Flying is “always a thrill” for Vanessa Brown – and when the Inuit from Happy Valley-Goose Bay, NL (above left), received her Aviation Technology accreditation from First Nations Technical Institute (FNTI) in 2017, her career immediately took off.
Training with Canada’s only Indigenous aviation post-secondary program of its kind at FNTI on the Tyendinaga Mohawk Territory and in partnership with Canadore College, Ms. Brown acquired the skills and competencies that set her on the trajectory to becoming what she is today: first officer with Missinippi Airways, an airline that serves northern – and many Indigenous – communities. In landing a desirable position upon completing a college or institute education, Ms. Brown is not alone.
“Colleges and institutes provide the kind of training that prepares people to be successful in today’s job market, since their programs are developed in close consultation with companies and communities,” says Denise Amyot, president and CEO of Colleges and Institutes Canada.
Ensuring that colleges and institutes are aware of current trends, opportunities and challenges are Program Advisory Committees, she explains. “Every single course is informed by people from the industry, who provide advice on curriculum development, the type of equipment employees need to be trained on and the competencies that are required. This advice ensures that colleges and institutes are always on the leading edge.”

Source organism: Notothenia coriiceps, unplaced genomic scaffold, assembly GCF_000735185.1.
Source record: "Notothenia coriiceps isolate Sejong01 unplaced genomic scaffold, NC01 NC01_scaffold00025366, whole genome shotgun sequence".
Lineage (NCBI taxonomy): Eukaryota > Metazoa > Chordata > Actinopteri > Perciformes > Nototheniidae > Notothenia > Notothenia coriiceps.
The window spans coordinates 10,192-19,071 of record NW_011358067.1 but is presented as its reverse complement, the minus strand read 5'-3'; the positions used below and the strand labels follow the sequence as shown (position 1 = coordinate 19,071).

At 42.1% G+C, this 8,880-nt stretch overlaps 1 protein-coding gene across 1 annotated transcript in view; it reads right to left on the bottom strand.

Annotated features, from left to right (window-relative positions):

Being responsive to industry and market needs is part of the “DNA of colleges and institutes. It enables them to be prepared for the future and offer programs in emerging fields, such as the Internet of Things, AI, blockchain, cybersecurity or cannabis,” says Ms. Amyot.
According to a 2018 study by RBC, half of all jobs will be disrupted by technology and automation within the next decade, which will not only affect how we work but also how we learn. Colin Ewart, president of B.C. Colleges, believes that colleges and institutes in B.C. and across Canada are well equipped and flexible enough to meet the challenges expected in educating people for the emerging labour market.
“The future of work will demand competencies such as adaptability, teamwork and resilience, plus human skills like active listening, speaking and critical thinking,” he says. “Colleges, by design, are focused on developing such competencies and skills through programs that are built around occupation-relevant content and work experience.”
In addition, fast-paced societal and industry changes mean that learning “is not something you do once and then you’re done,” adds Ms. Amyot. “Today, it is essential to continue to learn.”
People looking to further their education will never encounter closed doors – colleges and institutes may be the first place they turn to for post-secondary education or the next place for updating skills, says Ms. Amyot.
And a variety of learning options, from boot camps and weekend sessions to part-time, full-time or accelerated programs, are designed to meet the needs of diverse students, she says. “This means that people can pursue an education at any time – and increasingly, due to the prevalence of online learning, also at any place.”
Mr. Ewart adds that the education provided by colleges and institutes “is and will remain the most affordable, accessible and applied pathway to jobs in our communities.”
ABOUT COLLEGES AND INSTITUTES CANADA
Colleges and Institutes Canada (CICan) is the voice of Canada’s publicly-supported colleges, institutes, cegeps and polytechnics. With 95 per cent of Canadians living within 50 kilometres of a college or institute, CICan’s members work with industry and community partners all over the country to offer more than 10,000 programs that equip students at all career stages to thrive in today’s job market.
For more information, visit www.collegesinstitutes.ca.
For more related to this story visit globeandmail.com